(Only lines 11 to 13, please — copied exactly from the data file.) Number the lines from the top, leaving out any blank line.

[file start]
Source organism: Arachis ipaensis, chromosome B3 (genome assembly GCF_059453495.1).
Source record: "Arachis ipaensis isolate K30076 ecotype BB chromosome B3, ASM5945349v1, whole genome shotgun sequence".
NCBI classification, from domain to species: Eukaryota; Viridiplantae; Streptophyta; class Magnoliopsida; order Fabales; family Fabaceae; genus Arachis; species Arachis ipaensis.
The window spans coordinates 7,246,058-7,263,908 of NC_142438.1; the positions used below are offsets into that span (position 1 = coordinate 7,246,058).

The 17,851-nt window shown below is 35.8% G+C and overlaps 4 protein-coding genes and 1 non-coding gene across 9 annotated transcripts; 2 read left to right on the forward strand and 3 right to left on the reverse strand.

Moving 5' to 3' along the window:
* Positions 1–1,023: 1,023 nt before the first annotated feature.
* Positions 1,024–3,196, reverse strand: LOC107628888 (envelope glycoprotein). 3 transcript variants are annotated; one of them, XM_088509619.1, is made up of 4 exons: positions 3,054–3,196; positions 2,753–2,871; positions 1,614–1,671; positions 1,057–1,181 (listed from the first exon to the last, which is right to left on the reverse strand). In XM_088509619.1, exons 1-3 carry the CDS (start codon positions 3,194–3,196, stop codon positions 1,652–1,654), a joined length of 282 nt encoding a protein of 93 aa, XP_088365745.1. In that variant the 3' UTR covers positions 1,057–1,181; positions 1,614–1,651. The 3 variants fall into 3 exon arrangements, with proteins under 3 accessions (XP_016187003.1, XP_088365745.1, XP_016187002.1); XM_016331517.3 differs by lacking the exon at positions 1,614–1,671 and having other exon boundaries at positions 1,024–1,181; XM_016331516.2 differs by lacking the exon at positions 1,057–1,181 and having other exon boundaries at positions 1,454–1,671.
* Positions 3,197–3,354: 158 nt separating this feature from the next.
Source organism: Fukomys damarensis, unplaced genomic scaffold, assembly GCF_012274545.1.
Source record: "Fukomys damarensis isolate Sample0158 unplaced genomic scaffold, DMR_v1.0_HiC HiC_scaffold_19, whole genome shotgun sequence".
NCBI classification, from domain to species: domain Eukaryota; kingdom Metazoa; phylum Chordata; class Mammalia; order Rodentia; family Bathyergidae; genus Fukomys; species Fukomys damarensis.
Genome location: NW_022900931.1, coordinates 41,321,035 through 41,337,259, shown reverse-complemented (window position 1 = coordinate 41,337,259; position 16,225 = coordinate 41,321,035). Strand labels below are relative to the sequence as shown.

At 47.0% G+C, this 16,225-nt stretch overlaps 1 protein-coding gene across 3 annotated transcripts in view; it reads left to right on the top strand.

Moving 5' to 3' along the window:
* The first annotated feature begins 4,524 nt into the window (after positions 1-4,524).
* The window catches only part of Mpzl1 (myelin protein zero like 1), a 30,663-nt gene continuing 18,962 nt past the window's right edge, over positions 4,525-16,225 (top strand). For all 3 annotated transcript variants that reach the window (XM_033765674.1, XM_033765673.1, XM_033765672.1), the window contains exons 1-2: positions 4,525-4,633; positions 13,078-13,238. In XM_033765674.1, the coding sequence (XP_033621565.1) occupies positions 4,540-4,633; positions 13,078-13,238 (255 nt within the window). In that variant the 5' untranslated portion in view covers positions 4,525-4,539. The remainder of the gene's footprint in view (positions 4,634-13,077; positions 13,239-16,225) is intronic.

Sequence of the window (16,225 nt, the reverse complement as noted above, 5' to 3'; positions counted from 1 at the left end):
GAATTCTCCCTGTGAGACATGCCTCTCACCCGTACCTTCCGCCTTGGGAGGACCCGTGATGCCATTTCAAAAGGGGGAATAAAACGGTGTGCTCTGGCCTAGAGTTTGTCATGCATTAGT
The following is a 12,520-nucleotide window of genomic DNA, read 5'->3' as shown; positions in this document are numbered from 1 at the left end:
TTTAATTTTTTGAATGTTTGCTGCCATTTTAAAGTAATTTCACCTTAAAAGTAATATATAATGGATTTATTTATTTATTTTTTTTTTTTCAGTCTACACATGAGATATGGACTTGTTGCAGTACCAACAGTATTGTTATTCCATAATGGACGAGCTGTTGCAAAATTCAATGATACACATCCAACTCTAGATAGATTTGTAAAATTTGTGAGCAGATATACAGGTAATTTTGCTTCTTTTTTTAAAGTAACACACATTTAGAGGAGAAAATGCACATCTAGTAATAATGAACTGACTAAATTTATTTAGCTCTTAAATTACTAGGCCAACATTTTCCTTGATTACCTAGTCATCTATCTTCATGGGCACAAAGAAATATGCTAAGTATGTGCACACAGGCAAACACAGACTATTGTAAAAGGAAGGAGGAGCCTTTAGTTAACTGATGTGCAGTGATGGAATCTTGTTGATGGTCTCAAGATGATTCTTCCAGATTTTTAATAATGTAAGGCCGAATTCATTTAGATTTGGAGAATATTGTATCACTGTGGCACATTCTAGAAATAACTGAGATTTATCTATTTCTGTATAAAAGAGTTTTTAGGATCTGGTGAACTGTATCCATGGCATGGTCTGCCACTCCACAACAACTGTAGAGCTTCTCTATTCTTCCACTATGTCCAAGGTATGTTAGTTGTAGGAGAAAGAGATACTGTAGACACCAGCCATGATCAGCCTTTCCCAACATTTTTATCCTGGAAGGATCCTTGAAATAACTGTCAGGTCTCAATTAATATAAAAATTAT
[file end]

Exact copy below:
Source record: "Fukomys damarensis isolate Sample0158 unplaced genomic scaffold, DMR_v1.0_HiC HiC_scaffold_19, whole genome shotgun sequence".
NCBI classification, from domain to species: domain Eukaryota; kingdom Metazoa; phylum Chordata; class Mammalia; order Rodentia; family Bathyergidae; genus Fukomys; species Fukomys damarensis.
Genome location: NW_022900931.1, coordinates 41,321,035 through 41,337,259, shown reverse-complemented (window position 1 = coordinate 41,337,259; position 16,225 = coordinate 41,321,035). Strand labels below are relative to the sequence as shown.